Click to Skip Ad
Closing in...

Comcast could screw up Apple’s Apple TV ambitions

Published Feb 17th, 2014 11:00PM EST
Apple TV Time Warner Cable Deal

If you buy through a BGR link, we may earn an affiliate commission, helping support our expert product labs.

One of the more overlooked aspects of the proposed Comcast-Time Warner cable merger announced last week was how it would impact Apple’s plans for Apple TV. After all, Bloomberg reported right before the merger was announced that Apple was planning to unveil a major refresh to Apple TV in April and that it was working on a deal with Time Warner Cable to deliver content over its next-generation set-top box. However, now that Time Warner Cable is in the midst of getting bought up by Comcast, where does that leave things for Apple?

Business Insider flags a recent research note written by UBS analyst Steven Milunovich, who thinks that Comcast could decide to squash whatever deal Apple and Time Warner Cable were working on because it would rather release its own set-top box that would directly compete with Apple TV.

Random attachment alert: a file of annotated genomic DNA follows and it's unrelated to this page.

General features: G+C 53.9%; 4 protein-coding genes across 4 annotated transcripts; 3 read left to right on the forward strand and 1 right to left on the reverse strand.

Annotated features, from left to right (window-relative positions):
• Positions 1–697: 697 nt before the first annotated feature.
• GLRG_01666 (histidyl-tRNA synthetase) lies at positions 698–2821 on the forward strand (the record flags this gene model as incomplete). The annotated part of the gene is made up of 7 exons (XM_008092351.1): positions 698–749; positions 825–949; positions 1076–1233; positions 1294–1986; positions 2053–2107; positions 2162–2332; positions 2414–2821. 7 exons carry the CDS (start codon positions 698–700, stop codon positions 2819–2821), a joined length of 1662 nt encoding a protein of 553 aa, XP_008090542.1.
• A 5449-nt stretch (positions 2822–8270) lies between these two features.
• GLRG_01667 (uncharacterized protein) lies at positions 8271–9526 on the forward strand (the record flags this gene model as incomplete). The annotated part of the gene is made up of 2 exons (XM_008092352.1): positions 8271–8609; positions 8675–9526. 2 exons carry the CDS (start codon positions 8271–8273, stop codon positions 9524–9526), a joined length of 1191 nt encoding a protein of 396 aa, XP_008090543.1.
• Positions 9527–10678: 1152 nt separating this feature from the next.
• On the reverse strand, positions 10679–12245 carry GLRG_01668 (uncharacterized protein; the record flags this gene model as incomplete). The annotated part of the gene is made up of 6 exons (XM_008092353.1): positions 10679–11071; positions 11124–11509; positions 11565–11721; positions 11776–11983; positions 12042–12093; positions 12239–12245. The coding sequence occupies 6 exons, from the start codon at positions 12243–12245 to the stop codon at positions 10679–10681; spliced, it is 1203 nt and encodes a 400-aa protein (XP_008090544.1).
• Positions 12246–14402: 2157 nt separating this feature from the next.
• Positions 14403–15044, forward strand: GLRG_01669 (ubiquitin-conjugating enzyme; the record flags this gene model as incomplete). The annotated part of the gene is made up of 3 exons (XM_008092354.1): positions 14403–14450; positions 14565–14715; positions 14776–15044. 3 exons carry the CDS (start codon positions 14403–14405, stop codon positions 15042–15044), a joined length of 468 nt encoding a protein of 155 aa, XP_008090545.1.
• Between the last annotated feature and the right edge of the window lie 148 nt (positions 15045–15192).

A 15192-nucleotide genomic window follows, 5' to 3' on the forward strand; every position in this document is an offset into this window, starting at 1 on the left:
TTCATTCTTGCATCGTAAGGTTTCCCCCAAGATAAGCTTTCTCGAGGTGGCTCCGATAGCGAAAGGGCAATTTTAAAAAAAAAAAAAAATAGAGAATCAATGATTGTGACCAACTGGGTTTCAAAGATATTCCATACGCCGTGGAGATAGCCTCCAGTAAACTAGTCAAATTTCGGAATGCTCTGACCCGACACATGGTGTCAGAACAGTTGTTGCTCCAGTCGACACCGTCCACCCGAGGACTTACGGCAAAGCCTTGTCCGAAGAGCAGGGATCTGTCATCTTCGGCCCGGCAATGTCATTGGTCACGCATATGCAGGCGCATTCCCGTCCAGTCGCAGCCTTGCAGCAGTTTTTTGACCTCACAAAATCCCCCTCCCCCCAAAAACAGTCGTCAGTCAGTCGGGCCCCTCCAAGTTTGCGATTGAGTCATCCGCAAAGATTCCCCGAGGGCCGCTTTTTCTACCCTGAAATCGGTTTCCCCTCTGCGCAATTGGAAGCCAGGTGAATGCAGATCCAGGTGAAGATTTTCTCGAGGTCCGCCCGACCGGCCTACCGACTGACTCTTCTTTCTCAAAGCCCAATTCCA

“Today’s X1 [Comcast set-top box] features include voice-based navigation and search, personalized recommendations, a collection of customizable widgets, and access to third-party apps such as Facebook, Twitter, and Pandora,” Milunovich writes. “Internally referred to as X2, Comcast is in the midst of migrating its X1 users to a next-gen cloud-based device. This upgrade provides cloud-based DVR, mobile device synchronization, and app airplay capabilities.”

From the sound of things, Comcast is not at all keen about the idea of Apple, Google and other tech companies disrupting its own very lucrative pay TV business and it will push out its own product in an effort to beat them at their own game. This means that whatever plans Apple has for the TV market may now face a major barrier in the form of America’s biggest cable company.

Brad Reed
Brad Reed Staff Writer

Brad Reed has written about technology for over eight years at and Network World. Prior to that, he wrote freelance stories for political publications such as AlterNet and the American Prospect. He has a Master's Degree in Business and Economics Journalism from Boston University.